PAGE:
André Lowe, Senior Staff Reporter
Spencer ready to give all in run for 400 hurdles medal
Kaliese Spencer has been close before in world-level 400m hurdles final, but this time around she will be hoping to finally make her way on a medal podium, as Jamaica looks to add three medals to the four already secured, on today's sixth day of athletics competition at the Olympic Games in London.
Jamaica will also have two representatives in the women's 200m final, as defending champion Veronica Campbell-Brown looks to create history by coming the first woman to win three consecutive 200m titles, while 100m champion Shelly-Ann Fraser-Pryce will be looking to wrap up the sprint double in one of the races of the Olympics.
Fourth-place finishes at the 2009 and 2011 IAAF World Championships in Athletics in Berlin and Daegu, respectively, for the former IAAF World Junior champion has left her as motivated as ever heading into today's final.
Spencer booked her spot in the final in what is her first trip to the Olympic Games with a second-place finish in her semi-final, with a time of 54.20 behind World champion and gold medal favourite Lashinda Demus of the United States (US), who posted 54.08.
The 25-year-old is looking forward to the test and is confident of her chances to finally break her podium duck.
"It's my first Olympics and I'm in the final, and I give God thanks and I hope to do well," Spencer told The Gleaner.
Spencer, Jamaica's only representative in the final, says she does not feel the pressure of being the only one carrying the expectations of a nation, which expected to have at least two athletes in the women's 400m hurdles final.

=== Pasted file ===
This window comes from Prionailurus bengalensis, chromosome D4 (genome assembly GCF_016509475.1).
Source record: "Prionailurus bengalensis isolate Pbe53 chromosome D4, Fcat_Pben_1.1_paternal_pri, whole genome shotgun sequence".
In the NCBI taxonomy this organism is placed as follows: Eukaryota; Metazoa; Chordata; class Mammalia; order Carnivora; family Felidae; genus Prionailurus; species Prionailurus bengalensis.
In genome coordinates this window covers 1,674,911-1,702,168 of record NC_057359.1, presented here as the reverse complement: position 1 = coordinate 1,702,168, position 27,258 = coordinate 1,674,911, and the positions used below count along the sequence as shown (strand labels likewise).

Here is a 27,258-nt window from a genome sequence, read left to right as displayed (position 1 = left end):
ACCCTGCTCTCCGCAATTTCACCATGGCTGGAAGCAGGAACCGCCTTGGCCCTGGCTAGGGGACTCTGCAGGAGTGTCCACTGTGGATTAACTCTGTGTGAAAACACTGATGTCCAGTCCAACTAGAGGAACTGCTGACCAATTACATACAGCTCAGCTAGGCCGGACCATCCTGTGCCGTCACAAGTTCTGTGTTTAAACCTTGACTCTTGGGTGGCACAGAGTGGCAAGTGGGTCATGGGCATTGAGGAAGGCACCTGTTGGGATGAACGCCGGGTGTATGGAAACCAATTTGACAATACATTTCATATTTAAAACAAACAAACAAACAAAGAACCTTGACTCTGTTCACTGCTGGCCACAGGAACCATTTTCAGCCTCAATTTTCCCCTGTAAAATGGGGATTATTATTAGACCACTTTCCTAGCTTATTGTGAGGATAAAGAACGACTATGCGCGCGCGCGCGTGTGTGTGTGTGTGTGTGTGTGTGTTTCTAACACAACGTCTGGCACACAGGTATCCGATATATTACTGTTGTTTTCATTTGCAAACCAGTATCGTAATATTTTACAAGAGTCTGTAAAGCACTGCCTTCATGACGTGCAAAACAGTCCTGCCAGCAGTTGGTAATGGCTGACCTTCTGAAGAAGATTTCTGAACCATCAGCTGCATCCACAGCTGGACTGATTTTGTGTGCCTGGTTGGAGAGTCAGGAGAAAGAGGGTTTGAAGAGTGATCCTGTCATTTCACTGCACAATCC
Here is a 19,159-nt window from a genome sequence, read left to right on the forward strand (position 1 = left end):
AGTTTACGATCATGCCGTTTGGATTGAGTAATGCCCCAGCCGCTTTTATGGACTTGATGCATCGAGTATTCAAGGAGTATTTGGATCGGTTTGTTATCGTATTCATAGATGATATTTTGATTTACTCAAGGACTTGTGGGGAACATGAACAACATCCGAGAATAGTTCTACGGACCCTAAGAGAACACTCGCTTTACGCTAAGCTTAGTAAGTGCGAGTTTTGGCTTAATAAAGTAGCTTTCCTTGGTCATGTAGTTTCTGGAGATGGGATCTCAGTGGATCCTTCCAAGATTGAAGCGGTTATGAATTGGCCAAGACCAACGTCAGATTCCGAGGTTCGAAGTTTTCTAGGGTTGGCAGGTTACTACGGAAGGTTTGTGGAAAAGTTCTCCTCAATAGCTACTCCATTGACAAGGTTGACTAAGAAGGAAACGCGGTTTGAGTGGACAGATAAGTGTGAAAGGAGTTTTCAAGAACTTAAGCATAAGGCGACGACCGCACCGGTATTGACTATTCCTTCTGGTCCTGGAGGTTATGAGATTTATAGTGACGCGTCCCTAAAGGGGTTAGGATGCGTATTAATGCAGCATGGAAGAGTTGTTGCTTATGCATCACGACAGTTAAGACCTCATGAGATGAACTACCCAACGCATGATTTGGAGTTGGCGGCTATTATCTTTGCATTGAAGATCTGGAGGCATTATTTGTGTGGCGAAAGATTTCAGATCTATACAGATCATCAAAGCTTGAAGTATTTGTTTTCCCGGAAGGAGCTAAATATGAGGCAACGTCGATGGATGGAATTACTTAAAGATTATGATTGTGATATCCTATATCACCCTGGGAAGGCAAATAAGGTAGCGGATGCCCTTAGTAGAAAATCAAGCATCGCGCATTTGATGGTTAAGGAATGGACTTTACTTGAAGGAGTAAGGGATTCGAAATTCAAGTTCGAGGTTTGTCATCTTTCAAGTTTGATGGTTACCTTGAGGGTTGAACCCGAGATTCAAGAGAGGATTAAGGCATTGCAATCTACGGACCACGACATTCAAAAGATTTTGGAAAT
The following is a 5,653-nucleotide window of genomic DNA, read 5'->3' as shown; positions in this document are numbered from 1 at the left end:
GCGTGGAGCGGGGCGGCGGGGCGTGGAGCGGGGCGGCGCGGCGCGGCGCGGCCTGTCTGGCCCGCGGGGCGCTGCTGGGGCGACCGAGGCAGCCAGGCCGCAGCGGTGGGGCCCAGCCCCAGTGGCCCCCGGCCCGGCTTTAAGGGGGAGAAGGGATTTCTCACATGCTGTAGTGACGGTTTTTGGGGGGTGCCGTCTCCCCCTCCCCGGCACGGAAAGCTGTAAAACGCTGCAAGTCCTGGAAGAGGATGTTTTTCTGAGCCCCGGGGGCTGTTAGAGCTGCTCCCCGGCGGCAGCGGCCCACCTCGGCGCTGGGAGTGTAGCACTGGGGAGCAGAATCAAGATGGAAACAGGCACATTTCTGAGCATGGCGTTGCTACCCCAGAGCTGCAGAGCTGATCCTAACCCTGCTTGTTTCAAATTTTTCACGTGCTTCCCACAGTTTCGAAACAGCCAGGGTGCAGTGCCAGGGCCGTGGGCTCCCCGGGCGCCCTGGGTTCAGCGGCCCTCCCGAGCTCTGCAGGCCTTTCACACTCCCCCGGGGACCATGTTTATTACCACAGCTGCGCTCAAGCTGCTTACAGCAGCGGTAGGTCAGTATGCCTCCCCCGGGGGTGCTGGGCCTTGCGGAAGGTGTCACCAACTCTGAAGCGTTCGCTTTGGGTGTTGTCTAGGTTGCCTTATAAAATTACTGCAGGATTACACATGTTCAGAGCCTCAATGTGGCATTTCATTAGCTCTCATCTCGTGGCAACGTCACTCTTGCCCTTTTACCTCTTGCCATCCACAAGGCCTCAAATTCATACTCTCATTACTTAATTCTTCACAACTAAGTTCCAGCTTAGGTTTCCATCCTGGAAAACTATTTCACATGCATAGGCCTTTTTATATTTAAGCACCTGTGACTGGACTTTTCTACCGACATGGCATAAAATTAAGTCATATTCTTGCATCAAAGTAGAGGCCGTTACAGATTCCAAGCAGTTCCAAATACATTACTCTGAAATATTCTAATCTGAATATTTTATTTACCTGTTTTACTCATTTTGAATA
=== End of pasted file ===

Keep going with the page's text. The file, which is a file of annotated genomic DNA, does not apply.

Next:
"I am definitely not pressured, I am just going out there to do my best and that is always good enough. I am expecting to do well though," said Spencer. "I'm used to going out there and competing with the best people."
For tonight's final, which will run off at 8:45 p.m. (2:45 p.m. Jamaica time) Spencer, who will start in lane 9, says her plan is very simple.
"I'm a person, I just go out there and run from start to finish, I can't pick up in the race, I have to go from the gun and I think I stand a pretty good chance (to medal). I have been working hard all season and I feel good about my chances," she said.
Campbell-Brown was sluggish in her heat, but assaulted the curve from lane nine in the semi-final to post a solid 22.32 to win ahead of American Carmelita Jeter, 22.39.
Fraser-Pryce slowed towards the end as Jamaica-born Sanya Richards-Ross, who now competes for the United States, ran on to win their semi-final in a time of 22.30 with the Jamaican posting 22.34.
Sherone Simpson couldn't find the power she needed in the second 100m, as she finished sixth in 22.71 in a heat that was won by US favourite Allyson Felix in 22.31.
Usain Bolt, 20.39, Yohan Blake, 20.38, and Warren Weir will all feature in today's 200m after they won their respective heats yesterday.
Hansle Parchment, 13.32, is through to today's 110m hurdles semi-final after a second-place finish in his heat. He will be joined by Richard Phillips, whose 13.47 and fifth-place finish was good enough to see him advance as one of the fastest losers.
Andrew Riley, 13.59, also finished fifth, but barely missed out on the next round, while Shermaine WiIliams, who was third in the women's 100m hurdles semi-final with 12.83, also missed out on the final - which was won by Australian Sally Pearson in Olympic record time, 12.35 seconds.